The highlight of the past couple of weeks was certainly the visit of my lovely, talented and – for seven wonderful days – conveniently located girlfriend, Sarah. She was able to find a relatively cheap flight (think double what your concept of a cheap flight may be) on short notice, so we split the price of a ticket and up she came for the Easter weekend. I took the one day on each side of the weekend off work, so we effectually had a whole week together.
Even when you’ve lived someplace for only a few months, it can be all too easy to fall into a routine and take things for granted, or never get around to doing some of the fun and novel (if slightly cliché) things that give a place its character. Having Sarah spend a week up here gave me a chance to once again see Yellowknife through some fresh eyes, and I was reminded of how blessed I am to be wintering in such a special place. Prematurely or not, I felt a swell of local pride as I took Sarah skiing on the lake under the dancing aurora, exploring the Snowking’s winter castle, and dancing at the rough-and-tumble Gold Range.
Sarah and I in the Snowking's castle.Aside from the things that have become familiar to me, we also charted some new territory together, highlighted by a trip to the famously rugged Bullock’s in Old Town for some fish and chips (complete with writing on the tables and walls and an array of bumper stickers spanning the social and political spectrum adorning surfaces throughout the restaurant). Sarah and I are both vegetarians, with our choice in diet based on the strain that meat production and transportation puts on the planet (see this post for more on the subject). Given, however, that the fish available at Bullock’s is wild and as local as can be (the restaurant is right on the water), it wasn’t tough to harmonize a delicious meal of fish with our personal ethics. I’m not sure how much we enjoyed our meal, but two trucker-portioned plates of fish, fries and “salad” (read: shredded lettuce) were inhaled in their entirety during an eight minute conversational hiatus. Environmental awareness, as it turns out, tastes awesome when pan-fried.
Sarah and I honed our ever-developing “airport goodbye” skills mid-week, and with my roommate out of town once again, it was me and Taiga the wonderdog left to take on the world. Taiga and I have had some great adventures this winter, however on Saturday afternoon we added a new one to the repertoire. Skiijoring (ski-JOOR-ing) is a Scandinavian sport that is essentially a one-man dog sledding exercise, and skiing's answer to automatic transmission. The premise is simple: on cross-country skis, you attach yourself to the dog and let him pull you along the snow.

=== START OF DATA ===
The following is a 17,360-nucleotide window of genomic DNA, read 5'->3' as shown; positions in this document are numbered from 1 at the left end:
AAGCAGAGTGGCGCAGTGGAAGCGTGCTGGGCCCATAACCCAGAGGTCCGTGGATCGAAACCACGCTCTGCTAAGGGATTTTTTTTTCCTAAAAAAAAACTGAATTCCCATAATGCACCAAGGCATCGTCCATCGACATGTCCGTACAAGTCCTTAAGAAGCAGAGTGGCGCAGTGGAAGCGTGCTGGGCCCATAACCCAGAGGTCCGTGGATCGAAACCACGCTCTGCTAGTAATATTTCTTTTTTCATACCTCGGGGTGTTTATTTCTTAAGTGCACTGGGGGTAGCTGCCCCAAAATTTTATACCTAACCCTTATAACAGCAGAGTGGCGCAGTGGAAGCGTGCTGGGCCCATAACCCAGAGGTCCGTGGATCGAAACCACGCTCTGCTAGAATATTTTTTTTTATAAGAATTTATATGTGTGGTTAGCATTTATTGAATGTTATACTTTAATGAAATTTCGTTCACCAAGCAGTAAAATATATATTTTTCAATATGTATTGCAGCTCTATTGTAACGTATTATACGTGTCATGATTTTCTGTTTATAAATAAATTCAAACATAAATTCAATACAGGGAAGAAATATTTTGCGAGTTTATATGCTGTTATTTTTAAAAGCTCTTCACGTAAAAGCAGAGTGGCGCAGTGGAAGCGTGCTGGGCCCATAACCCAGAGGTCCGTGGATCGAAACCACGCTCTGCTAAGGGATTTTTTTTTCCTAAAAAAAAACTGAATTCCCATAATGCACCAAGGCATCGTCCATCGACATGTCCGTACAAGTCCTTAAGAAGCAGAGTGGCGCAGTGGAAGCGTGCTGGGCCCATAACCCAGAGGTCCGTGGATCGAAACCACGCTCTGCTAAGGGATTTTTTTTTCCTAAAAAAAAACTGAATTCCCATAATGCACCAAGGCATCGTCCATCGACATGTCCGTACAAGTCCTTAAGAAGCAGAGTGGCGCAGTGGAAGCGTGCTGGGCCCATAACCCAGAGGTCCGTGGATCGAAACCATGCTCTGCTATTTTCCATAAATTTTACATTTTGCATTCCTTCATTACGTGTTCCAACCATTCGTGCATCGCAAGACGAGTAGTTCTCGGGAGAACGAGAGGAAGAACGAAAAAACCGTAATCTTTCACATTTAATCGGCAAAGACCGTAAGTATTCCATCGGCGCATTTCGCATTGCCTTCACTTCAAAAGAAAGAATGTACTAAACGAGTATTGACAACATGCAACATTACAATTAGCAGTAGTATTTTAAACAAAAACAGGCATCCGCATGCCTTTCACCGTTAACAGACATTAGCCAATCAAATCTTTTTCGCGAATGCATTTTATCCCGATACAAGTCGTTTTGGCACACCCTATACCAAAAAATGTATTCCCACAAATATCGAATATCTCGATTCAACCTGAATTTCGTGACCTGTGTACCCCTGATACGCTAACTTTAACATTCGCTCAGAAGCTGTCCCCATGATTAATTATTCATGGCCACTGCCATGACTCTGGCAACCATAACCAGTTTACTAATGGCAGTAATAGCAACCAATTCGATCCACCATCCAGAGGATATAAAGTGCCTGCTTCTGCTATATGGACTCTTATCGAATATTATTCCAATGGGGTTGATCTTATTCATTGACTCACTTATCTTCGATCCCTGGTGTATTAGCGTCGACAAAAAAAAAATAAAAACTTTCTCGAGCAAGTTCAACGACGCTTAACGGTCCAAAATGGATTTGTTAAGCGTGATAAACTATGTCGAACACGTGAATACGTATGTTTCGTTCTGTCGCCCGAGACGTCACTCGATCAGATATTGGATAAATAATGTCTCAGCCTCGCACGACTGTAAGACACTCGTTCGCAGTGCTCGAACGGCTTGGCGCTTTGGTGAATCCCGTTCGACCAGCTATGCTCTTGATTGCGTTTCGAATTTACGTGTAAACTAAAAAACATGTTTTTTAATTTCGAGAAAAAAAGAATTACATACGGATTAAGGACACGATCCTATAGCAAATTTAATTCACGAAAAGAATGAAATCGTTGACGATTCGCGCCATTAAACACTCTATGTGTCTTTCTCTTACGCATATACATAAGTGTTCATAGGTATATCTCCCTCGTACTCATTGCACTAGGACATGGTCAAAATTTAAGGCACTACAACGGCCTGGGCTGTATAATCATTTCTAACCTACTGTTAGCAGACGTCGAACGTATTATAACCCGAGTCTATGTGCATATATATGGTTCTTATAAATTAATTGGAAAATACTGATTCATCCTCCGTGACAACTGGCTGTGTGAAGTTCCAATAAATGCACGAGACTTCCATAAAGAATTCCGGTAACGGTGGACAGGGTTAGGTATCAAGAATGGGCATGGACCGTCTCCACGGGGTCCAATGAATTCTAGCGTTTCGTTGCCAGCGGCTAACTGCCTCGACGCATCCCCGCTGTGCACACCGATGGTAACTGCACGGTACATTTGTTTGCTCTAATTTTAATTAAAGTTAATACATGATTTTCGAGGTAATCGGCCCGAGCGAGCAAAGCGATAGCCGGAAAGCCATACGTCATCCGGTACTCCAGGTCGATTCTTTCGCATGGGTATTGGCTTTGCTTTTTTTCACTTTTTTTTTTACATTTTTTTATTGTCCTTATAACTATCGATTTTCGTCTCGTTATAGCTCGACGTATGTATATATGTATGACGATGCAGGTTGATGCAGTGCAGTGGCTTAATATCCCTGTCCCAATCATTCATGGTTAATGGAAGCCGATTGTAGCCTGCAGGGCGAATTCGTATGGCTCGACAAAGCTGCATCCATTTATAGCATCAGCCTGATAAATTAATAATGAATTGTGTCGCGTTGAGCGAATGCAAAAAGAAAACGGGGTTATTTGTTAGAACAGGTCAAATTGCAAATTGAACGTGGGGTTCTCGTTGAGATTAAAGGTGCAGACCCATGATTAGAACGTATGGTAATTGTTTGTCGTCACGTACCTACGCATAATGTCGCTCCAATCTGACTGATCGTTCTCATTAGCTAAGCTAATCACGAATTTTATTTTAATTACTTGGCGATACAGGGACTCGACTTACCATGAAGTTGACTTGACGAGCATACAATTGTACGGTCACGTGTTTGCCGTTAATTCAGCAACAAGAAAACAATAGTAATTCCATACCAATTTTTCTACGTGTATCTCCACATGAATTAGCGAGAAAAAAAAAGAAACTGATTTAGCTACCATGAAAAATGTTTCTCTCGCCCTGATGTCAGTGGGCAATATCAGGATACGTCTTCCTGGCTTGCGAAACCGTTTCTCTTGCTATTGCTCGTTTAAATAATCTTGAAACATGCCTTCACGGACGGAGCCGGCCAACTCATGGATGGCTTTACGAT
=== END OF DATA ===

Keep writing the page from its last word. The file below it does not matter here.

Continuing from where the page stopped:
The premise is simple, I should say, for humans. If Taiga’s ability to pick it up is any indication, the dogs may struggle with it a touch. I harnessed us both up and there we stood in anticipation of skimming across the Great Slave hard pack with the sunny afternoon breeze in our hair. I practically had the blog entry written before we even got going. Right, getting going. There was only one problem facing us as we stood there: how do you start a dog?
A sharp whistle. Nothing.
A humane prod with a ski pole accompanied by questionable remarks about the legitimacy of his mother. Nothing.
Normally I’d be happy to lead the way, although one can’t very easily lead the way when one is supposed to be getting pulled. The closest we got to activity for the first few minutes was the occasional backwards glance from the dog, with his facial expression clearly saying “You don’t actually expect me to pull your ass around the lake like this, do you?”
Eventually, through much coercing and Milk Bone promises we got moving. However, our problems with forward mobility did not end there. I have never been hitched to a six year-old boy with unchecked Attention Deficit Hyperactivity Disorder, but I think that getting pulled by Taiga is as close as I ever care to come (my mother might call this karma). I could almost hear his internal monologue at we went: “I’m pulling Hart and it’s fun. I’m pulling Hart and it’s fun. I’m pulling Hart and HOLY CRAP WHAT SMELLS LIKE FISH OVER THERE?”
We’d be cruising along pleasantly at a decent clip (with me helping to push with my poles) until the 80-pound husky would see something enticing out of the corner of his eye, or catch whiff of a tasty morsel buried beneath the snow, at which point he would make a sharp and unannounced turn, sling-shoting yours truly forward into the abyss. Ever seen an unimpressed white dude catch air on cross-country skis? Lucky for me, there were always several feet of cold hard snow and ice underfoot to halt my forward progress once I made the inevitable tumble that followed Taiga's spontaneous side trips, so I never got too far without him.
Skiijoring was enjoyable enough, but I think I can safely put it with first year law school exams and puberty in the “glad I went through it, but don’t want to do it again” file.
So it’s been an eventful couple of weeks. As I said in the first paragraph, there’s already a lot to cram into my next couple of postings. The days are getting wicked long (it’s currently light until about nine o’clock) and the Northern Lights over the past few days have been some of the best I’ve seen, so I’m barreling head-first into April with a keen anticipation. Thanks for helping me through this far, and please stay tuned.